Why is the Sabbath before Pesach known as 'Shabbos HaGadol' or the Great Shabbos?
The simplest answer comes from the reading of the Haftorah, after the Torah reading, which comes from Malachi 3 which concludes with, "Behold I will send you Elijah the prophet before the coming of the great and awesome day of the Lord." Or, in Hebrew, "HaGadol VeHanora".
What does the reading from Malachi, which involves a reproof of the Jewish people and a promised final redemption have to do with Pesach? But then why does Elijah the Prophet show up at the Seder?
The answer once again is in Malachi.
"I will send you Elijah the prophet before the coming of the great and awesome day of the Lord, that he may turn the heart of the fathers back through the children, and the heart of the children back through their fathers-lest I come and smite the earth with utter destruction."
There are two times that Elijah is set to appear, the Bris, the circumcision, and the Passover Seder.
What do both of them have in common? They're part of the transmission of the tradition from fathers to sons. The Bris is the physical transmission of the covenant while the Seder is a verbal transmission.
This ties together the role of the Seder, not just as a memorialization of the past, but a call to the future. On Passover, we were again, and on Passover we are destined to be saved again. Elijah's reunification of generations is a prerequisite for a more positive salvation. The Malachi reading begins with a reproof of the Jews who have become cynical, who ask, like the wicked son of the Seder, what is the point of serving G-d?
"It is futile to serve God, and what do we gain from keeping His commandments and for going about in anxious worry because of the Lord of Hosts? And now we praise wicked men. Those who do evil are built up, they challenge G-d, they have, nevertheless, escaped."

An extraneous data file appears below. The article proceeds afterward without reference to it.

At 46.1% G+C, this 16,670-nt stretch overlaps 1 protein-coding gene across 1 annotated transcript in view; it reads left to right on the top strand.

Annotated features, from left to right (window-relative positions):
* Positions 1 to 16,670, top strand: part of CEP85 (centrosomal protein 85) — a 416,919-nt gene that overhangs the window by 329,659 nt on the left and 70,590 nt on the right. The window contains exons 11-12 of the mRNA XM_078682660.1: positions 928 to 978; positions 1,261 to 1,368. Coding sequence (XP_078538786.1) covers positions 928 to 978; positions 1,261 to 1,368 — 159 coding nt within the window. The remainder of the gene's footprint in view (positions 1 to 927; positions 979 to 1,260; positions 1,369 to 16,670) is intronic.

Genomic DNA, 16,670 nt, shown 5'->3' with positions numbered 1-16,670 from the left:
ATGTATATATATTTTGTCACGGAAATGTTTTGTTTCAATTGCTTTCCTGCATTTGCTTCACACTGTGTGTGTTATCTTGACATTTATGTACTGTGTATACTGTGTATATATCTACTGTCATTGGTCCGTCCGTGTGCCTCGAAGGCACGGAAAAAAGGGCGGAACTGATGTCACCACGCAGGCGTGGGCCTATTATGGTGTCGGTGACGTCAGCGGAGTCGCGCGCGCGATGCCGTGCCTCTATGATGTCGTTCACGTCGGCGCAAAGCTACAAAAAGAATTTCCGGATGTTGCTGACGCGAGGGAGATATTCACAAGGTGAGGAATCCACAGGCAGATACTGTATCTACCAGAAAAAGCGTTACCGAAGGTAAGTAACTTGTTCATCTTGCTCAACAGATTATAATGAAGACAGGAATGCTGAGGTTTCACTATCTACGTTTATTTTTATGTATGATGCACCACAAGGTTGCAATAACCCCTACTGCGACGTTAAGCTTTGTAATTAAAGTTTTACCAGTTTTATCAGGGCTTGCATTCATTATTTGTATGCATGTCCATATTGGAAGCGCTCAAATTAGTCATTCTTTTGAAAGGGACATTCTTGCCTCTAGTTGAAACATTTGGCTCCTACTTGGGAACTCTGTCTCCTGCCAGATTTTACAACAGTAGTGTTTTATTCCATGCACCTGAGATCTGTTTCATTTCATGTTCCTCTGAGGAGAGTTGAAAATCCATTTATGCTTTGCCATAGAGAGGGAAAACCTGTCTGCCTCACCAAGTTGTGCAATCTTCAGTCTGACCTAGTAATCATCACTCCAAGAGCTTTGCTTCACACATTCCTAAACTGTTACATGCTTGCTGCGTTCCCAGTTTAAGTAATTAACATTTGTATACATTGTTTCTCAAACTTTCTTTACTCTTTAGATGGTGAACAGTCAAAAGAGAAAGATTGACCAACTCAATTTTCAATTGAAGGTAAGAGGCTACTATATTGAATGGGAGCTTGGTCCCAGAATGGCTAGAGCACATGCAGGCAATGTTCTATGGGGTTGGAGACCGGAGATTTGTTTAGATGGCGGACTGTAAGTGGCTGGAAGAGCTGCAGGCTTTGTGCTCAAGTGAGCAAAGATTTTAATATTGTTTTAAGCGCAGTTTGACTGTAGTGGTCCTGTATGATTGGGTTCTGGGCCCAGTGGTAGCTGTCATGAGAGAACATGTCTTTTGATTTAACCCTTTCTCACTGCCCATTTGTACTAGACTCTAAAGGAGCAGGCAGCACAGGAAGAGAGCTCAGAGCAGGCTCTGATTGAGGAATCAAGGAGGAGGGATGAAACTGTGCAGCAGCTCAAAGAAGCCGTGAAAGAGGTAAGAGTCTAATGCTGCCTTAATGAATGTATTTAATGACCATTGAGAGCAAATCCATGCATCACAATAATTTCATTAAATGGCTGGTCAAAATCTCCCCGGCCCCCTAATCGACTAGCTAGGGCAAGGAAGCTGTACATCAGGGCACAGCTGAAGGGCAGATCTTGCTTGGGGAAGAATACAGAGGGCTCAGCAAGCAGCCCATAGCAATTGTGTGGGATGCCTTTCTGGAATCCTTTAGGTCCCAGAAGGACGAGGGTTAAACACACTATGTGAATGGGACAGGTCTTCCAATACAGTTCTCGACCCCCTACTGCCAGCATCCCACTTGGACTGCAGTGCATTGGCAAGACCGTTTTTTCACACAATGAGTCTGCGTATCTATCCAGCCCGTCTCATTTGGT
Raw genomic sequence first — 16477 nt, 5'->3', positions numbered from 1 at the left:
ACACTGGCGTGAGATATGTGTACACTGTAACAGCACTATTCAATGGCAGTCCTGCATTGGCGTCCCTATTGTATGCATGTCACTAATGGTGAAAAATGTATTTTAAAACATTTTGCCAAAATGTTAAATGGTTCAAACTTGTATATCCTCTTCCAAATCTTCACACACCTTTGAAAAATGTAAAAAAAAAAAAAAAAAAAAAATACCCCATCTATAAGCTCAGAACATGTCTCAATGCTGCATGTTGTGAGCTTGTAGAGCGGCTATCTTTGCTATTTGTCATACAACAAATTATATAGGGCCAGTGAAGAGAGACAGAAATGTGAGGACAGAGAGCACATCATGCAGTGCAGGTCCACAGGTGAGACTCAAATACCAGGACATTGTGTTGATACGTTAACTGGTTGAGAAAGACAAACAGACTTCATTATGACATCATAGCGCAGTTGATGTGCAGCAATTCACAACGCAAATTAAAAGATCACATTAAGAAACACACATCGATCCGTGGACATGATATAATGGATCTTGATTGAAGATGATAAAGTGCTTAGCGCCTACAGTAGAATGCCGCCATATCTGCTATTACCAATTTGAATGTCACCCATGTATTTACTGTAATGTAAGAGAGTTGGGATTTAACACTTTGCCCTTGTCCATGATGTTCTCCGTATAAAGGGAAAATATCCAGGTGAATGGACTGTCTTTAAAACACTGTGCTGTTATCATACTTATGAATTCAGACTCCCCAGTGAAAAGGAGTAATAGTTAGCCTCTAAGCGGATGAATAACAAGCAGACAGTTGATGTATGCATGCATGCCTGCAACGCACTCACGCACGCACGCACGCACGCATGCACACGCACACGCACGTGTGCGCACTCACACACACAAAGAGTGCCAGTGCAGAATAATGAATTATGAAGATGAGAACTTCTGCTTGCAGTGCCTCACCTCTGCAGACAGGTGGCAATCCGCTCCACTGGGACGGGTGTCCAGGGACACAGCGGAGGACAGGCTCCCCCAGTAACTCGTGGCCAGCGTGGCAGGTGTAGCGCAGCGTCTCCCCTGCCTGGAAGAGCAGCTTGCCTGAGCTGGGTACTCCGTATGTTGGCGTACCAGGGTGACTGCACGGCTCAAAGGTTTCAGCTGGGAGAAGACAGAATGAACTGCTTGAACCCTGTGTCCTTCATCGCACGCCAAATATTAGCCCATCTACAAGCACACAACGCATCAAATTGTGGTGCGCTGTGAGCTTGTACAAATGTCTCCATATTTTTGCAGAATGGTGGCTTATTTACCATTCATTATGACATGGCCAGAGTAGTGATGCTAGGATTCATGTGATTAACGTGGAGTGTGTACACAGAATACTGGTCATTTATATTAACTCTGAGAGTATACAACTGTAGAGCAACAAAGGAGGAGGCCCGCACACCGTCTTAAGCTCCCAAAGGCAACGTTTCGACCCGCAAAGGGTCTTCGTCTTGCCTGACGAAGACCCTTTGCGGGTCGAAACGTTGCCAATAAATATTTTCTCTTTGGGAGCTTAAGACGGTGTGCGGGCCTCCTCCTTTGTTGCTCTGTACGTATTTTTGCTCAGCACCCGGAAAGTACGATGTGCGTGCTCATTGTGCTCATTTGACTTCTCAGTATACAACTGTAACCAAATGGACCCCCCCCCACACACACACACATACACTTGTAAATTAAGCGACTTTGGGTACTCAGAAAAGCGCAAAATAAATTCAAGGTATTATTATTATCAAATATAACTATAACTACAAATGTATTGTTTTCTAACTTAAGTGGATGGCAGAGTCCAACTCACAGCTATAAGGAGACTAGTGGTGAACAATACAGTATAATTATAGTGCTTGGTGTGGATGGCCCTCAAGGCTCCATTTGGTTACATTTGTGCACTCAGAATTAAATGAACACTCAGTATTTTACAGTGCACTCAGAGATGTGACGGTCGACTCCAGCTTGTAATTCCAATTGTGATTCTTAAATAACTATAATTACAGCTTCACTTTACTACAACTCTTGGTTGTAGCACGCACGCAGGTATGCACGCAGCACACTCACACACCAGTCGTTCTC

This cynicism leads to the other enumerated sins. The people no longer have faith in G-d and do not pay tithes. They practice witchcraft, false oaths and oppress the weak. These are all sins that are closely associated with a disregard and a lack of fear of G-d.
The Jews have lost faith. And they lost that faith because of the generation gap that Elijah is sent to remedy.
The cynicism that leads to a loss of faith comes naturally with life experience. As time passes, disappointments accumulate, idealism no longer seems to pay off and anecdotal evidence seems to suggest that the wicked prosper because they do what they want while everyone else misses out.
When a generation gap emerges, the adults with life experience have become cynical in this fashion while the younger idealistic generation rejects their cynicism and their wisdom and burns down everything that was in pursuit of a new ideal. As that younger generation ages, they in turn become cynical, seeing their peers 'sell out' and the cycle repeats itself.
Malachi is arguably telling us that the chain of transmission, the mesorah, depends on uniting the wisdom of the older generation with the idealism of the younger generation. It is the young who are best able to refresh the inherited ideals with their idealism and the older generation that can feel revived, even in the face of the cynicism of their accumulated life experience, with the idealism of the young.
Working together, the old and the young can restore faith and build a better world, set apart from each other, the old corrupt and the young wreak destruction.
The Seder, when everyone gathers together, is the ideal moment for the revival of faith through a dialogue of generations. It is a time when everyone is meant to listen and to speak, when we can all learn from each other, and the hearts of the fathers and sons can come together again.
Pesach is the ultimate family holiday because redemption requires the unity of Jews as a family.
When the Prophet Elijah comes to see to his cup, late in the seder, it is hoped that this has been accomplished and the pathway to the redemption has been paved by the discussions that have come before leading to a family and a nation unified in its mission by both wisdom and ideals.